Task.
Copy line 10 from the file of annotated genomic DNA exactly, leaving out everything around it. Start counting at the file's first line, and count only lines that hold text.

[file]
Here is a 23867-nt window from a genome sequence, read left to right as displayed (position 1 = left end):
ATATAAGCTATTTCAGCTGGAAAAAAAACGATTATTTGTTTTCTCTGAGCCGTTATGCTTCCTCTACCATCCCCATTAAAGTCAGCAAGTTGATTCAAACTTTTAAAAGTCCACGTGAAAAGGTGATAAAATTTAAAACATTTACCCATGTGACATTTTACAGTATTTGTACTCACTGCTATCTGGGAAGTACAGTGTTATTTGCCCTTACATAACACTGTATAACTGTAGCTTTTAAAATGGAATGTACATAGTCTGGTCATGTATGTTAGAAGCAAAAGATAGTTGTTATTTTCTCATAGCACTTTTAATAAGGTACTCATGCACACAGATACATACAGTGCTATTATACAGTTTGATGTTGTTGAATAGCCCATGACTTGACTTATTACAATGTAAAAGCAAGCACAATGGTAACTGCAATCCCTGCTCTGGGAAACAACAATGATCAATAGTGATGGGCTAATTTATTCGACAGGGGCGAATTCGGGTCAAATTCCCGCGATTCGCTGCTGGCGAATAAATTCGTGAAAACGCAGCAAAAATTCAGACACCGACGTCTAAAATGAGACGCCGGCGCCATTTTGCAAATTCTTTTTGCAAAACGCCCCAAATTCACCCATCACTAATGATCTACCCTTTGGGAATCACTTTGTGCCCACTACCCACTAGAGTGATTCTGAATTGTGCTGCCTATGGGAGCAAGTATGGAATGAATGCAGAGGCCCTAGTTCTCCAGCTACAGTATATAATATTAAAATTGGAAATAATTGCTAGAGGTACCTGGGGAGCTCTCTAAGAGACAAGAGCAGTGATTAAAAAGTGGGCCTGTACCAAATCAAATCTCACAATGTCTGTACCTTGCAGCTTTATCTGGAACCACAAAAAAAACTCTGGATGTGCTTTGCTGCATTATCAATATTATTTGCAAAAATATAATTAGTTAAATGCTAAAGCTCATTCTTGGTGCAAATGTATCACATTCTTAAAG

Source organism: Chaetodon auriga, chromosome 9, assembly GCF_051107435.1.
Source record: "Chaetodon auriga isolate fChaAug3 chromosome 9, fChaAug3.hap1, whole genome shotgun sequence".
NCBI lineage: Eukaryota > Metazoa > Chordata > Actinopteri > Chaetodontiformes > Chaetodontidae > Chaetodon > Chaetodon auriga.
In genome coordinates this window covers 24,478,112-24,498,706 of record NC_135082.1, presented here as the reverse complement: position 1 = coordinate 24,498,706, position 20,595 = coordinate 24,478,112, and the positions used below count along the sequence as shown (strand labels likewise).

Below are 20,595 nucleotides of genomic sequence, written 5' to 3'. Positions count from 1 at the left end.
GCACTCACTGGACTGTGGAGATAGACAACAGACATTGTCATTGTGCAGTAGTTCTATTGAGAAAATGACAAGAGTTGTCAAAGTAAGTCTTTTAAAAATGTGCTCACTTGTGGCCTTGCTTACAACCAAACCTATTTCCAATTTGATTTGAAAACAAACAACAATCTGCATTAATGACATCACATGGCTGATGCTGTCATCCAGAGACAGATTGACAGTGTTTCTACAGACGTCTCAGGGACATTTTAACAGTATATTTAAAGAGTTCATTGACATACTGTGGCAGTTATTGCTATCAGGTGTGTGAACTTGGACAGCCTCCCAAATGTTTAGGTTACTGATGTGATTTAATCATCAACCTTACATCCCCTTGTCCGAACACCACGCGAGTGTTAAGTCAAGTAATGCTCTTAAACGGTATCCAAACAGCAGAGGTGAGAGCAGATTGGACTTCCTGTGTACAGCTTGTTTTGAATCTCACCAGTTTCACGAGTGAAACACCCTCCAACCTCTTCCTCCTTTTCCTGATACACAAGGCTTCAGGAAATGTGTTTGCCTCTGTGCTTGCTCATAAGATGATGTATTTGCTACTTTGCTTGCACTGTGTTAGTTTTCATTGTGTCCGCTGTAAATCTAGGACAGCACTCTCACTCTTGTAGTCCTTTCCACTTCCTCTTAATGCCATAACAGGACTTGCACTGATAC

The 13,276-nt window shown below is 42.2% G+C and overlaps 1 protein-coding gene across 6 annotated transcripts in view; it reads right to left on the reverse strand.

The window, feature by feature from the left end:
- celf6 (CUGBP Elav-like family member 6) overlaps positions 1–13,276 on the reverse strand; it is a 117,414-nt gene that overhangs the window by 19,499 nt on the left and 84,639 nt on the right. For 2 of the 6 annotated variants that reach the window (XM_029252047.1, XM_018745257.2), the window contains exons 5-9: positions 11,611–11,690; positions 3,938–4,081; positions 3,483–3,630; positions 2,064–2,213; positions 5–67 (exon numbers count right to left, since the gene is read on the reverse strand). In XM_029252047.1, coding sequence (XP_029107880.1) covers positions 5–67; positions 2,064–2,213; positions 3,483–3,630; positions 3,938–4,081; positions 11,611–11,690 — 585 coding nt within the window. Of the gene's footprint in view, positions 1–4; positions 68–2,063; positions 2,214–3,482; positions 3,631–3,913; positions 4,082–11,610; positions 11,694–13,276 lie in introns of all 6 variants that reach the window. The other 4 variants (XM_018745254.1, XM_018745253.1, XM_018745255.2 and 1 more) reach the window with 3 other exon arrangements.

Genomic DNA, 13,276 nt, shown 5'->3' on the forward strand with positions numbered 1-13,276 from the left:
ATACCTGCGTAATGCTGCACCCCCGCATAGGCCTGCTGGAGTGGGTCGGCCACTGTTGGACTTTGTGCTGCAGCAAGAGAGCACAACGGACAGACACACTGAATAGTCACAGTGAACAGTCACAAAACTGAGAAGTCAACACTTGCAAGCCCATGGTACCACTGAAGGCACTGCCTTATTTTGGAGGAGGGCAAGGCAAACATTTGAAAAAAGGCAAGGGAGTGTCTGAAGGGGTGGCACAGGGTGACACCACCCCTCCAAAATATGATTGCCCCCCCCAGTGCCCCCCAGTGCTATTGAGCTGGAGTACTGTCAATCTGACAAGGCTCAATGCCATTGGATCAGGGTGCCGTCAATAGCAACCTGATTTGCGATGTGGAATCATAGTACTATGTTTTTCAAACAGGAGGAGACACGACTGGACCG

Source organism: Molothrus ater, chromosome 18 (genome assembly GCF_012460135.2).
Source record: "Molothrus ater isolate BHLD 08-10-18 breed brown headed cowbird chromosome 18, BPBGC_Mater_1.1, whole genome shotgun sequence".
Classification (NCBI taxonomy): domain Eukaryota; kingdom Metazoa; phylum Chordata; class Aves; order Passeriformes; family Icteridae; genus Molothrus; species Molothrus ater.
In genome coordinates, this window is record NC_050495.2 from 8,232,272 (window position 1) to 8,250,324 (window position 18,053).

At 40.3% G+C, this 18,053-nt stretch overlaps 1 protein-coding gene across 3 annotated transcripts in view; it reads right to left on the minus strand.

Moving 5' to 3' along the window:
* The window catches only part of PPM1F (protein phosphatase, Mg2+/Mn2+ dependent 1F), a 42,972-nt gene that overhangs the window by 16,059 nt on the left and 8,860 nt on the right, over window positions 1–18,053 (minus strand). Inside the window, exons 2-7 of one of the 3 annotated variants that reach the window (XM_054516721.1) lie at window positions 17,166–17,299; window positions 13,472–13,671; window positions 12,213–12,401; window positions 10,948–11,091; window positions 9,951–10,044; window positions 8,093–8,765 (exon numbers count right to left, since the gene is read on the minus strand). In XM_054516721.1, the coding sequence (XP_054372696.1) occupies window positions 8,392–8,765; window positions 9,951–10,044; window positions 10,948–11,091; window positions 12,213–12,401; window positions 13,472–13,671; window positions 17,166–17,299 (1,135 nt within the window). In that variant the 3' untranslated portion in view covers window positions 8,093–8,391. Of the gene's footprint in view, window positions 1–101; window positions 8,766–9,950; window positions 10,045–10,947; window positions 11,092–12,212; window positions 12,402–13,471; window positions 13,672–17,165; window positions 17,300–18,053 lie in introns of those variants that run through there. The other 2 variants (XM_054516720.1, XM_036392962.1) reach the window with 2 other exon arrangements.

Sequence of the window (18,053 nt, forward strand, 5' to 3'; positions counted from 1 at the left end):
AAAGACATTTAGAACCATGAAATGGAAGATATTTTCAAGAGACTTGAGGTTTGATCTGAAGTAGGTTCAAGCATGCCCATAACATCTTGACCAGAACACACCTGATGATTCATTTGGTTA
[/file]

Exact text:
The window, feature by feature from the left end: